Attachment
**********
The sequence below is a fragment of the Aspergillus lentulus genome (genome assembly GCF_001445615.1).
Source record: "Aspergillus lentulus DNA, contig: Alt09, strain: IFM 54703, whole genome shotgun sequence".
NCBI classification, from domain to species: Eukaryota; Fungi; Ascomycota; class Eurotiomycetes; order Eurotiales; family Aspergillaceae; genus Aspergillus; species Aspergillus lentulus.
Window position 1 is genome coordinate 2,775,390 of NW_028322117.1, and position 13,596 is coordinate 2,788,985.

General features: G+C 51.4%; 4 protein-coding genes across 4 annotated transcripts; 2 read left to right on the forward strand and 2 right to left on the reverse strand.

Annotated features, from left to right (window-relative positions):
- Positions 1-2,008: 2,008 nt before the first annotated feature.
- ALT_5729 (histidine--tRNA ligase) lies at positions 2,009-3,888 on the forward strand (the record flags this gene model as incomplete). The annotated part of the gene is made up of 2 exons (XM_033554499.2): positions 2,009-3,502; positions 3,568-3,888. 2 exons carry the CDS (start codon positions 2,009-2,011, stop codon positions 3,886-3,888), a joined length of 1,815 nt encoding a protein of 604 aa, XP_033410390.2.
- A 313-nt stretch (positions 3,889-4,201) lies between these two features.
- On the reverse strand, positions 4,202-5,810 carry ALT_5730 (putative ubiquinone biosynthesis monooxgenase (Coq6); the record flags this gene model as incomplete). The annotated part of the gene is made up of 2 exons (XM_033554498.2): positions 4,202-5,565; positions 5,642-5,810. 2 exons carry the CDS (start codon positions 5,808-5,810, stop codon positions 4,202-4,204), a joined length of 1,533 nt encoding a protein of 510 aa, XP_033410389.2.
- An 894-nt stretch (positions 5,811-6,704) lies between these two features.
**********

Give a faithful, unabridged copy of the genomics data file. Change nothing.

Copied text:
The sequence below is a fragment of the Aspergillus lentulus genome (genome assembly GCF_001445615.1).
Source record: "Aspergillus lentulus DNA, contig: Alt09, strain: IFM 54703, whole genome shotgun sequence".
NCBI classification, from domain to species: Eukaryota; Fungi; Ascomycota; class Eurotiomycetes; order Eurotiales; family Aspergillaceae; genus Aspergillus; species Aspergillus lentulus.
Window position 1 is genome coordinate 2,775,390 of NW_028322117.1, and position 13,596 is coordinate 2,788,985.

General features: G+C 51.4%; 4 protein-coding genes across 4 annotated transcripts; 2 read left to right on the forward strand and 2 right to left on the reverse strand.

Annotated features, from left to right (window-relative positions):
- Positions 1-2,008: 2,008 nt before the first annotated feature.
- ALT_5729 (histidine--tRNA ligase) lies at positions 2,009-3,888 on the forward strand (the record flags this gene model as incomplete). The annotated part of the gene is made up of 2 exons (XM_033554499.2): positions 2,009-3,502; positions 3,568-3,888. 2 exons carry the CDS (start codon positions 2,009-2,011, stop codon positions 3,886-3,888), a joined length of 1,815 nt encoding a protein of 604 aa, XP_033410390.2.
- A 313-nt stretch (positions 3,889-4,201) lies between these two features.
- On the reverse strand, positions 4,202-5,810 carry ALT_5730 (putative ubiquinone biosynthesis monooxgenase (Coq6); the record flags this gene model as incomplete). The annotated part of the gene is made up of 2 exons (XM_033554498.2): positions 4,202-5,565; positions 5,642-5,810. 2 exons carry the CDS (start codon positions 5,808-5,810, stop codon positions 4,202-4,204), a joined length of 1,533 nt encoding a protein of 510 aa, XP_033410389.2.
- An 894-nt stretch (positions 5,811-6,704) lies between these two features.